The Canadian Institutes of Health Research is a network of virtual institutes across Canada. Some of these institutes are concerned with population health, while others focus on cancer, aboriginal people, mental health and so on. The institutes are connected to each other in a structure that can produce interesting outcomes. Certainly, within these publicly funded research labs, research involving pathogens is being conducted. If the bill is passed, what will that mean? That is one question the Bloc Québécois has.
We also have questions about fines. As I said, we are told that biosafety guidelines already exist. In Canada—and I feel it is my duty to share these figures in the interest of full disclosure—there are 7,500 labs, nearly 4,000 of which allegedly do not comply with the guidelines. In addition, 5,500 labs, including 1,100 in Quebec, reportedly import pathogens. This comes as no surprise, considering how vibrant the research sector is in Quebec. There are apparently 24 labs in Quebec and 150 in Canada that are working with group 3 and 4 pathogens and are subject to these guidelines.
This bill tries to impose a system of offences that opens the door to criminal proceedings. We must always be extremely careful when it comes to imposing fines.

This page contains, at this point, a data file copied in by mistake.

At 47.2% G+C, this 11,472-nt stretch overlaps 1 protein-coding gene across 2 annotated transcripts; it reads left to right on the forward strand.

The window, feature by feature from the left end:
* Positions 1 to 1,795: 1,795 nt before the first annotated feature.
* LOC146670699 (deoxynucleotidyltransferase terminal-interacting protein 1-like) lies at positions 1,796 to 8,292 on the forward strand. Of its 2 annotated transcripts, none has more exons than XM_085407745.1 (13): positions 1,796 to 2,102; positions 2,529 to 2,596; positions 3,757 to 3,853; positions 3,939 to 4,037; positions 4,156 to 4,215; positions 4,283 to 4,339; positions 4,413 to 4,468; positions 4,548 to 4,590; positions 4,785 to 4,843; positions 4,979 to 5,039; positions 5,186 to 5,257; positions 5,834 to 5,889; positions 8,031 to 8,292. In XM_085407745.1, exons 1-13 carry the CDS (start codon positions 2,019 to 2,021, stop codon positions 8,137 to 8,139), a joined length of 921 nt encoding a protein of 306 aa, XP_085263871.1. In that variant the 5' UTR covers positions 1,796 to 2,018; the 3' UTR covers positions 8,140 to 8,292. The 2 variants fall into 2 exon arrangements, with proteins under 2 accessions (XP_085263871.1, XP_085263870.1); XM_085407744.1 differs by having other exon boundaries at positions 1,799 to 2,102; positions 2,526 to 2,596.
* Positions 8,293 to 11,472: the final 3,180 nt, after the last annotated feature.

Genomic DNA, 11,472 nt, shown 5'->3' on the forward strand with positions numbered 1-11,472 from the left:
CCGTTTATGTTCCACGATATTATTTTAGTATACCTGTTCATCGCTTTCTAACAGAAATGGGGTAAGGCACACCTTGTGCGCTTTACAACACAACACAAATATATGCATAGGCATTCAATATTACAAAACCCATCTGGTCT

I used to sit on the Standing Committee on Health. That was a great time in my life. I was the health critic for at least five years. I focused on research and development. I was a bit surprised when Mr. Bouchard told me he was giving me the research and development file, because I was someone who had trouble plugging in a VCR. But I learned about it, I took an interest in it, and I understood its importance. I then became the immigration critic. Immigration is an extremely important issue, and as I am a member from Montreal, it was an issue in my own community. After that, I was the health critic for five years. Today, I am the justice critic. I have led an interesting life, when you sum it all up.